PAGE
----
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The Food of the Gods and How It Came to Earth

H. G. Wells

Book Overview: 

Two stuffy English scientists, always looking to further their scientific knowledge, create a substance called Herakleophorbia, which in its fourth incarnation – known as Herakleophorbia IV – has the special ability of making things increase greatly in size. As the scientists begin experimentation on some chicks, the substance is misused by some “country folk” who don’t take it seriously and soon Herakleophorbia IV is running rampant throughout England and then across the globe, creating giant plants and animals that wreak havoc on the land and then the people. Then the first giant babies are revealed and for the first time humanity has to contend with the existence of a new race of giant people. How humanity deals with this shocking new creation is revealed in The Food of the Gods and How it Came to Earth.

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Book Excerpt: 
. . .I know my own courage better, I hesitate to join their number.

The doctor yelled and hammered….

The brickmaker says he was weeping with terror when at last the door was opened.

"Bolt," said the doctor, "bolt"—he could not say "bolt the door." He tried to help, and was of no service. The brickmaker fastened the door, and the doctor had to sit on the chair beside the clock for a space before he could go upstairs….

"I don't know what they are!" he repeated several times. "I don't know what they are"—with a high note on the "are."

The brickmaker would have got him whisky, but the doctor would not be left alone with nothing but a flickering light just then.

It was long before the brickmaker could get him to go upstairs….

And when the fire was out the giant rats came back, took the dead horse, . . . Read More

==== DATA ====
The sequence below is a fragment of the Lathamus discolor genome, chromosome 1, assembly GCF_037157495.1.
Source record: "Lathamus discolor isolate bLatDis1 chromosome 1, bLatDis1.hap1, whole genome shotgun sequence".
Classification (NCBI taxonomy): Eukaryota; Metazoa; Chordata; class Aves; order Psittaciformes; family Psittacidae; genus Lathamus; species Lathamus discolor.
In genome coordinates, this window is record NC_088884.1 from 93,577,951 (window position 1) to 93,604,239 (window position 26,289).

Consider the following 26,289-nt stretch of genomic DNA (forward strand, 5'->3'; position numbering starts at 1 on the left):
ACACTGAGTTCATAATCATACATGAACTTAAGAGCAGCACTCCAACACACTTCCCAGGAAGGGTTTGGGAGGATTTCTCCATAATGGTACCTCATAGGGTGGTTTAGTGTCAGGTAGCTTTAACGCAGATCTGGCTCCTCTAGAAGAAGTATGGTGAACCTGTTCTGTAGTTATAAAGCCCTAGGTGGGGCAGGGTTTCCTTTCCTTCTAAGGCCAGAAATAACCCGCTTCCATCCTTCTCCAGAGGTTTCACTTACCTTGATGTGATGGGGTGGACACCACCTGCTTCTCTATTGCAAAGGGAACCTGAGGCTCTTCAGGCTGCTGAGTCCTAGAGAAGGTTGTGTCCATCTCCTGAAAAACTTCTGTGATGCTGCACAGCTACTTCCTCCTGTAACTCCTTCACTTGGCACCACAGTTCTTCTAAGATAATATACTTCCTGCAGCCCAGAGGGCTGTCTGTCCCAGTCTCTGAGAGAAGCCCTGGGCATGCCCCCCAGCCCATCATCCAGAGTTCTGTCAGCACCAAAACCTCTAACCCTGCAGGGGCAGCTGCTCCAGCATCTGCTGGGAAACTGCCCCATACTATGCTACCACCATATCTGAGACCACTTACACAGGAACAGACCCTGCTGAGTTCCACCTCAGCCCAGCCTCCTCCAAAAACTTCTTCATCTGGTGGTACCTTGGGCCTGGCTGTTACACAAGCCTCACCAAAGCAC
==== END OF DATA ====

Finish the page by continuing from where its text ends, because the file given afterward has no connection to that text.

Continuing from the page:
Community Reviews

2,5'tan 3.

Bilimkurguyu çok seviyorum, fakat bu kitabı okurken baya zorlandım ve bir yerden sonra sadece yarım bırakmayayım diye okumayı sürdürdüm. Konu gayet ilgili çekici fakat anlatım tarzında, hikayenin akışında aksaklıklar var ve bu kitabın içine girmeyi zorlaştırıyor.

Wells'in diğer kitaplarıyla

This is the first H. G. Wells story that I've read. It's a little awkward by todays standards, but considering that it was published nearly 120 years ago it's a remarkable piece of prophetic fantastic fiction. Early on I was surprised by the amount of humor the author used in his rollout of the plot

Πέμπτο βιβλίο του συγγραφέα που διαβάζω, και ενώ με βάση τη βαθμολογία του βιβλίου στο Goodreads είχα κάπως χαμηλότερες προσδοκίες σε σχέση με προηγούμενα βιβλία του, εντούτοις αποδείχτηκε με τη σειρά του ένα άκρως ενδιαφέρον, καλογραμμένο και ψυχαγωγικό μυθιστόρημα επιστημονικής φαντασίας, με διακρ

“And maybe in the next life, WE are the ants” has been an ongoing joke that I’ve used for several years now with my kids whenever I’ve seen them step on a pile of ants or crush an ant hill…. It’s a humorous warning to open their eyes (on a much smaller scale) that someday the tables MAY turn and you

I find the works of H.G. Wells to be remarkable in several ways. Although stories that bear the marks of the modern science fiction genera include Shelley's Frankenstein and the imaginative works of Jules Verne, its HG Wells that really set the stage for modern science fiction. Additionally, Wells i

My misconceptions:

--Wells’ novels are for teenage boys.

--They are hopelessly antiquated.

--Every title I know has come from a movie adaptation and I have actually never read any of his books.
My reaction:

--I was having difficulty reading a new novel (‘2030, The Real Story of What Happens in America’)

Of all the many books written by H G Wells, this is not one that usually springs to mind. However this is a good, if rather overlooked, scientific romance that is worthy of your attention.

The tale is fairly straightforward. Two scientists, Mr Bensington and Professor Redwood, create a miracle chemic

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